HIV Would "Remain a Threat" Even If World Achieved "AIDS-Free Generation" by Any Definition
July 31, 2012
Lawrence Altman, former senior medical correspondent for the New York Times, writes in an opinion analysis in the newspaper that while there was much discussion about "ending the AIDS epidemic" and an "AIDS-free generation" at the XIX International AIDS Conference (AIDS 2012) last week in Washington, D.C., "[o]ne obstacle is a failure to clearly define the epidemic or what it means to have an AIDS-free generation." He continues, "Definitions of terms like these may help determine how many billions of dollars the world devotes to the battle against AIDS and how many millions of lives will be extended. A failure to meet ill-defined goals could lead to public misunderstandings that limit investments and the number of people who have access to the lifesaving antiretroviral drugs in the future."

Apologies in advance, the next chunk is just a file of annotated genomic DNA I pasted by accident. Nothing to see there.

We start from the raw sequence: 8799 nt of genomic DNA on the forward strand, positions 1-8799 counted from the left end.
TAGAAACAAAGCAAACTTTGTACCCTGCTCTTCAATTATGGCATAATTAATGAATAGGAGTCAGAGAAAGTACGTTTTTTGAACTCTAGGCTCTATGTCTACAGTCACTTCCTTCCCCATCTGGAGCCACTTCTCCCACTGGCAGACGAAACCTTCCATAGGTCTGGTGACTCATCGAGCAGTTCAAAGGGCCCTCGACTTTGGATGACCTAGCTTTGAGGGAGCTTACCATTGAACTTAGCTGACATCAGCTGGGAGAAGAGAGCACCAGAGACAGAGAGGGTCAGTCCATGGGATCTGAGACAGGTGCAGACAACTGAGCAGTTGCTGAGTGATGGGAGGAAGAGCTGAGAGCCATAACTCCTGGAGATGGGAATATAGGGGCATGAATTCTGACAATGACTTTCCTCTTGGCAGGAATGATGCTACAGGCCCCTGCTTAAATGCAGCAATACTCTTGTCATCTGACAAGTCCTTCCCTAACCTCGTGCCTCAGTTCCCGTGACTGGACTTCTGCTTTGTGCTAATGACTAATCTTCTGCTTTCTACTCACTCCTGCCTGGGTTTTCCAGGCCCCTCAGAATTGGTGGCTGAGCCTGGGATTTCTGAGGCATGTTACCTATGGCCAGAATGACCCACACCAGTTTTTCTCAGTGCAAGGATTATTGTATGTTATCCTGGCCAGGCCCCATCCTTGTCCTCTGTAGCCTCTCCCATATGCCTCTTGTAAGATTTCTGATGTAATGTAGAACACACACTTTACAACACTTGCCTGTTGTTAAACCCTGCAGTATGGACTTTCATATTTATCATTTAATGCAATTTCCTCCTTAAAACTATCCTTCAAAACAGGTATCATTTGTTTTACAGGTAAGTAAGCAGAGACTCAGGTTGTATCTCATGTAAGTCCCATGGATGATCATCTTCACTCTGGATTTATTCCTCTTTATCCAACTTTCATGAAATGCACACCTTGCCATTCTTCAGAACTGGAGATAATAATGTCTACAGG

Altman summarizes different people's definitions of an "AIDS-free generation," discusses disease transmission and eradication, and writes, "The conference participants who spoke of eradicating or eliminating AIDS failed to recognize that a vaccine was required to succeed against smallpox and polio." Altman continues, "This is not the end of an epidemic in any sense as we have understood it; an AIDS-free generation, if it arrives, will live in a world where H.I.V. very much remains a threat" (7/30).
This article was provided by Henry J. Kaiser Family Foundation. It is a part of the publication Kaiser Daily Global Health Policy Report. Visit the Kaiser Family Foundation's website to find out more about their activities, publications and services.
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